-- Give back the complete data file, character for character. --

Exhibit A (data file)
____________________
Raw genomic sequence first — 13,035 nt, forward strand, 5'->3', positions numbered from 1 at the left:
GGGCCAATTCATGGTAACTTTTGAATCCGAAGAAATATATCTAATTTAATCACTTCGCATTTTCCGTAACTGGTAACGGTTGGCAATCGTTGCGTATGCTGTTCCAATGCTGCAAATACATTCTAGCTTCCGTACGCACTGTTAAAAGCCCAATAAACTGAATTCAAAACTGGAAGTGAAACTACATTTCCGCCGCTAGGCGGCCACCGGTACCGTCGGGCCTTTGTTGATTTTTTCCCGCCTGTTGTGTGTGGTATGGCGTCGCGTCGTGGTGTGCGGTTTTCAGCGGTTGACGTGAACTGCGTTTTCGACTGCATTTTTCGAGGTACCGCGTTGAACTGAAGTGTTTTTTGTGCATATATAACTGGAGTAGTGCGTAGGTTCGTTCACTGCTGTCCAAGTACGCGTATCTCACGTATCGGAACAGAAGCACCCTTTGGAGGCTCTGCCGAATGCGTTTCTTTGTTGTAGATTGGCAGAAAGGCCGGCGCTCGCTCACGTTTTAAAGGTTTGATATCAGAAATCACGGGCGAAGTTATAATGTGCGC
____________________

Raw genomic sequence first — 13,035 nt, forward strand, 5'->3', positions numbered from 1 at the left:
GGGCCAATTCATGGTAACTTTTGAATCCGAAGAAATATATCTAATTTAATCACTTCGCATTTTCCGTAACTGGTAACGGTTGGCAATCGTTGCGTATGCTGTTCCAATGCTGCAAATACATTCTAGCTTCCGTACGCACTGTTAAAAGCCCAATAAACTGAATTCAAAACTGGAAGTGAAACTACATTTCCGCCGCTAGGCGGCCACCGGTACCGTCGGGCCTTTGTTGATTTTTTCCCGCCTGTTGTGTGTGGTATGGCGTCGCGTCGTGGTGTGCGGTTTTCAGCGGTTGACGTGAACTGCGTTTTCGACTGCATTTTTCGAGGTACCGCGTTGAACTGAAGTGTTTTTTGTGCATATATAACTGGAGTAGTGCGTAGGTTCGTTCACTGCTGTCCAAGTACGCGTATCTCACGTATCGGAACAGAAGCACCCTTTGGAGGCTCTGCCGAATGCGTTTCTTTGTTGTAGATTGGCAGAAAGGCCGGCGCTCGCTCACGTTTTAAAGGTTTGATATCAGAAATCACGGGCGAAGTTATAATGTGCGC